Clayton Eshleman


"The invention of the historical other has become almost programmatic in twentieth-century American poetry; for Pound, ancient China; for H.D., classical Greece; for Olson, Mesopotamia; for Snyder, the Neolithic, Eshleman has pushed the historical back about as far as it can go: to the Upper Paleolithic, and the earliest surviving images made by humans. As a result of his literal and imaginative explorations of the painted and gouged caves, Eshleman has constructed a myth, perhaps the first compelling post-Darwinian myth: that the Paleolithic represents the "crisis" of the human "separating out" of the animal, the original birth and original fall of man. From that moment, human history spins out: from the repression of the animal within to the current extinction of the animals without; the inversion from matriarchy to patriarchy, and the denial of the feminine; the transformation of the fecund underworld into the Hell of suffering; and the rising of Hell, in the twentieth century to the surface of the earth: Dachau, Hiroshima. The poet's journey is an archetypal scenario of descent and rebirth: he has traveled to the origin of humanness to reach the millennium, end and beginning."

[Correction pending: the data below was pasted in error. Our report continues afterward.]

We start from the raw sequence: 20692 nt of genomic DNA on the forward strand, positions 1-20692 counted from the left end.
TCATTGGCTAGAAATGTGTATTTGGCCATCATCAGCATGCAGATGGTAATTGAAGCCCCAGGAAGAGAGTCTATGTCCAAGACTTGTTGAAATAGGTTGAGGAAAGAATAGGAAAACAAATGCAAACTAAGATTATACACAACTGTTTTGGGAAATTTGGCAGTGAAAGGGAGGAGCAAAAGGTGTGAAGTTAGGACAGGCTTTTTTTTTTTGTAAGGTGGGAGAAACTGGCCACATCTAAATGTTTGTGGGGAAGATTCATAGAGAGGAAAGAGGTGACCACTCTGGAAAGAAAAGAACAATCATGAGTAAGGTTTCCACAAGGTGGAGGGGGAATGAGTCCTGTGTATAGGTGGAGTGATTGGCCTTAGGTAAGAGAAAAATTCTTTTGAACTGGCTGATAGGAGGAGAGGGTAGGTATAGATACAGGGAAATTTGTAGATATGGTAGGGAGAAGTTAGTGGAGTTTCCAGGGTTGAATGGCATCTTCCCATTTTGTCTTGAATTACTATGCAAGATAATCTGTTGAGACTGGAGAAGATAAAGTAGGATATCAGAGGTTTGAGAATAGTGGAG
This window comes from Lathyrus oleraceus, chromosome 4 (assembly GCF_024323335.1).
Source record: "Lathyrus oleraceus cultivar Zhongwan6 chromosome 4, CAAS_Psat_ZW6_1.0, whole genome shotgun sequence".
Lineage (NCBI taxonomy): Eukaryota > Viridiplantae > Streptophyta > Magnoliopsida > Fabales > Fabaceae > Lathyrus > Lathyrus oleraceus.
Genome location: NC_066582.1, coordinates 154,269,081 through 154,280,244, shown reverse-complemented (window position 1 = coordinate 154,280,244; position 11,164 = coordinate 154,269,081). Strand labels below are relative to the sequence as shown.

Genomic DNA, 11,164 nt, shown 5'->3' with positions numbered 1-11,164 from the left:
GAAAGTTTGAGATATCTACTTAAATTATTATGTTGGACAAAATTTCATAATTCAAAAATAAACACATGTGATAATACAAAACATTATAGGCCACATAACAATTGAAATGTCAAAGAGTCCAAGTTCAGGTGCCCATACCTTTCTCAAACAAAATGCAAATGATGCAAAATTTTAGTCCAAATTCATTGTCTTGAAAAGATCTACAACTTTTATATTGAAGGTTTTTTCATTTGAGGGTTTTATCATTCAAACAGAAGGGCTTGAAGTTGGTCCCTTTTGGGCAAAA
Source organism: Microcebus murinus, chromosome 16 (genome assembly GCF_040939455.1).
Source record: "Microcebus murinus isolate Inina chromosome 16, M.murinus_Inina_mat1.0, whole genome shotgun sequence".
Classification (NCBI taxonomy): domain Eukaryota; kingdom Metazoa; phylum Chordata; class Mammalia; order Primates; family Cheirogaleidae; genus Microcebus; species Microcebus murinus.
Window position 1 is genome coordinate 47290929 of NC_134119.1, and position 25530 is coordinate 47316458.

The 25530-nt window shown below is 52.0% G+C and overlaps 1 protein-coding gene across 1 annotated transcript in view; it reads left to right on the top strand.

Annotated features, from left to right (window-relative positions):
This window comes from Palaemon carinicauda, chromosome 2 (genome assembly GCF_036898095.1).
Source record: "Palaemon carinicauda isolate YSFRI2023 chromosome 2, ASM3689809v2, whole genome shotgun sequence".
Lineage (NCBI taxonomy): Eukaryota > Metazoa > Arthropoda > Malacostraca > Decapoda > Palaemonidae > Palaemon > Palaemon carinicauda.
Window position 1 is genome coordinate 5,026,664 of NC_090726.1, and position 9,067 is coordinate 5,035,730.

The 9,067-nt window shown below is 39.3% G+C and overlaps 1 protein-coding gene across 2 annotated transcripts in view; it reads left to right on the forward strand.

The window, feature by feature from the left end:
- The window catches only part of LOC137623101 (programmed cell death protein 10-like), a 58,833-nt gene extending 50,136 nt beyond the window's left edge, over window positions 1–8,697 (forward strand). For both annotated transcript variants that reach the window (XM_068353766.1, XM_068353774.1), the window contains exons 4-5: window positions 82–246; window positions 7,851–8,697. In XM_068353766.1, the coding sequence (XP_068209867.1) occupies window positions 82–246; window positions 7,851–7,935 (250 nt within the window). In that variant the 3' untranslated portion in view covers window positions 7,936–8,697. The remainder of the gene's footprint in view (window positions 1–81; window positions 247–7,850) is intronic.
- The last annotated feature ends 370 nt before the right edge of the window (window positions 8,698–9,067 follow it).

Eliot Weinberger, Works on Paper, New Directions, 1986.

Sulfur must be the most important literary magazine which has explored and extended the boundaries of poetry. Clayton Eshleman has had a nose for smelling out what was going to happen next in the ceaseless evolution of the art."

James Laughlin, New Directions Books.

"This, the first National Book Award to be given to a translation of modern poetry, is a recognition of Clayton Eshleman's seventeen year apprenticeship to perhaps the most difficult poetry in the Spanish language. Eshleman, by rendering these complex poems into brilliant and living English, has also made a considerable addition to poetry in our language."

from The National Book Award Citation
of César Vallejo's Complete Posthumous Poetry,
University of California Press, 1978.